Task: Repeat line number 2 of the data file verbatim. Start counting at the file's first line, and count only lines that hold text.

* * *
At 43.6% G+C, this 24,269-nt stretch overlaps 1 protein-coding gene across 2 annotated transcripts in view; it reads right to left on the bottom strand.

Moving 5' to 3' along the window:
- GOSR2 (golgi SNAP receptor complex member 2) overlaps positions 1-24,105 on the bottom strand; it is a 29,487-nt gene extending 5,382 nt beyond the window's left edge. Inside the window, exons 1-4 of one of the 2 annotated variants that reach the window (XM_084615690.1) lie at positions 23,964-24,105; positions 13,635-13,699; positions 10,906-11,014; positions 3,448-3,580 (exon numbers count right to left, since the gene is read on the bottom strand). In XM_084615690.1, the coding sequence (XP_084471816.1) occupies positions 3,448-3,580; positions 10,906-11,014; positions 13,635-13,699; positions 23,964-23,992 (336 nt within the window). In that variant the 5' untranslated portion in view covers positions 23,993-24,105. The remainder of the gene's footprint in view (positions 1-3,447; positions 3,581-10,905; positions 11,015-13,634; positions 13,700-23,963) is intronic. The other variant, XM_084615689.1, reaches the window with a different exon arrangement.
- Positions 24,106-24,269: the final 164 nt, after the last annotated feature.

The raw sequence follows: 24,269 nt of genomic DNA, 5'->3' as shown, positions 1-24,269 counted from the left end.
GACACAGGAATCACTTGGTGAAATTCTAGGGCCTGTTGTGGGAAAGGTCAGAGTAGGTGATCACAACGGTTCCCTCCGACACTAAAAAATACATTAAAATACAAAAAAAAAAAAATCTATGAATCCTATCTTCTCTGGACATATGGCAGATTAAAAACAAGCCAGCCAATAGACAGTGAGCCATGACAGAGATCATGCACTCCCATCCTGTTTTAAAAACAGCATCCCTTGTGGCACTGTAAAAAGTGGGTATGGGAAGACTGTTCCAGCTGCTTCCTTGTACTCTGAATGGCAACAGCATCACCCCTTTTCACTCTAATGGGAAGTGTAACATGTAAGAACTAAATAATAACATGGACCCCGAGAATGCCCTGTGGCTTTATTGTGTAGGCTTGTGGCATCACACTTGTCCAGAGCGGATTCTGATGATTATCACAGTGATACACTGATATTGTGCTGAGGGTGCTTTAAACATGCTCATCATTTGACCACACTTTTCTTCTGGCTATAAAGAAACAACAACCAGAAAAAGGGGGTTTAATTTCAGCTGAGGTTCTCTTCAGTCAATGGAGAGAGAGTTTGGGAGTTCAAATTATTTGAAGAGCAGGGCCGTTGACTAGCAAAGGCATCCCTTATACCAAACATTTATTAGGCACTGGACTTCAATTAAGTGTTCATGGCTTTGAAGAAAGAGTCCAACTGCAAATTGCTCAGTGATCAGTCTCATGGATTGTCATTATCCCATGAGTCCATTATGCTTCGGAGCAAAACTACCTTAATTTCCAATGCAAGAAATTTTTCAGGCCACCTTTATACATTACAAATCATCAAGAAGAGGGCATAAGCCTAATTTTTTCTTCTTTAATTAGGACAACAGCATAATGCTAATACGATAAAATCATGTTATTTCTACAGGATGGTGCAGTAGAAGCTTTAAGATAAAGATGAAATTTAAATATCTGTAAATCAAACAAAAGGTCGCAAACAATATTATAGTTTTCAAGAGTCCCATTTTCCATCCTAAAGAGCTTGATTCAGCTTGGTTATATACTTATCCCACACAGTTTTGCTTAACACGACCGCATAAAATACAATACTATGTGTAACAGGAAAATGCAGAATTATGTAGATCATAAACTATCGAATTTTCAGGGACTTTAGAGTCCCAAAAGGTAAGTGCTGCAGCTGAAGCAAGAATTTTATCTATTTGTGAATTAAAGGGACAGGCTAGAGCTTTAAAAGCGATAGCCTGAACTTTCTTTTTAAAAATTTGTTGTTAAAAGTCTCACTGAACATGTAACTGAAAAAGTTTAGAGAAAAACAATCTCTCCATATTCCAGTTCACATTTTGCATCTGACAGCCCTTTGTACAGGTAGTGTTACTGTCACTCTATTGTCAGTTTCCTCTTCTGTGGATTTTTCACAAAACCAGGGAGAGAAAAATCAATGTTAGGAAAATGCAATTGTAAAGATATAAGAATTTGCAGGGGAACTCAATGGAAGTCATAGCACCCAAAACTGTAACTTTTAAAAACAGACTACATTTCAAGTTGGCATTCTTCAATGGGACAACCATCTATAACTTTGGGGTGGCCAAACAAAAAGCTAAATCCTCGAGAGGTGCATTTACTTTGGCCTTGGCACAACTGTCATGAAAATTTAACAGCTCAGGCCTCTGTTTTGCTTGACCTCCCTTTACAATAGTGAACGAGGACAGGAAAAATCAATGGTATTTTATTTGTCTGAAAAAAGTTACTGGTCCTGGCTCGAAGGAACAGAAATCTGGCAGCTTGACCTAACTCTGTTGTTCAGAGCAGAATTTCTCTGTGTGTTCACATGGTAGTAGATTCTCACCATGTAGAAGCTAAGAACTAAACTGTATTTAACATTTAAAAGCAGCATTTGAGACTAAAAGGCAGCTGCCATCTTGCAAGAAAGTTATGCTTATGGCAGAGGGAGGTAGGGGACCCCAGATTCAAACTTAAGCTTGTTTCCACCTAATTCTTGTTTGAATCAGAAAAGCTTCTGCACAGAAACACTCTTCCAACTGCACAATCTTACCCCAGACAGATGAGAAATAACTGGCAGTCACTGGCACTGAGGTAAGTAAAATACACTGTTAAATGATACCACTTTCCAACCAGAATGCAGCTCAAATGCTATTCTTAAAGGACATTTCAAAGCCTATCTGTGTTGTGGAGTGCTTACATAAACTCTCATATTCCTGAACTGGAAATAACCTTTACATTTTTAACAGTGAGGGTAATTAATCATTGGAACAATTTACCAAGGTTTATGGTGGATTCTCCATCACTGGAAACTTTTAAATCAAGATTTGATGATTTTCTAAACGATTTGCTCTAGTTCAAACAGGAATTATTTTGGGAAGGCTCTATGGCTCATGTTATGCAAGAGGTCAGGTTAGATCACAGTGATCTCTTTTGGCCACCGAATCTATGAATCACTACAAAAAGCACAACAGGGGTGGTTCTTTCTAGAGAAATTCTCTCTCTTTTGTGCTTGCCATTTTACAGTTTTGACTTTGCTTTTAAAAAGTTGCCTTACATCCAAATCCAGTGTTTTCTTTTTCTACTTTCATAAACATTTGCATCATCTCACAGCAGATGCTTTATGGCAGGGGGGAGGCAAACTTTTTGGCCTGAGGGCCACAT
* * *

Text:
Moving 5' to 3' along the window: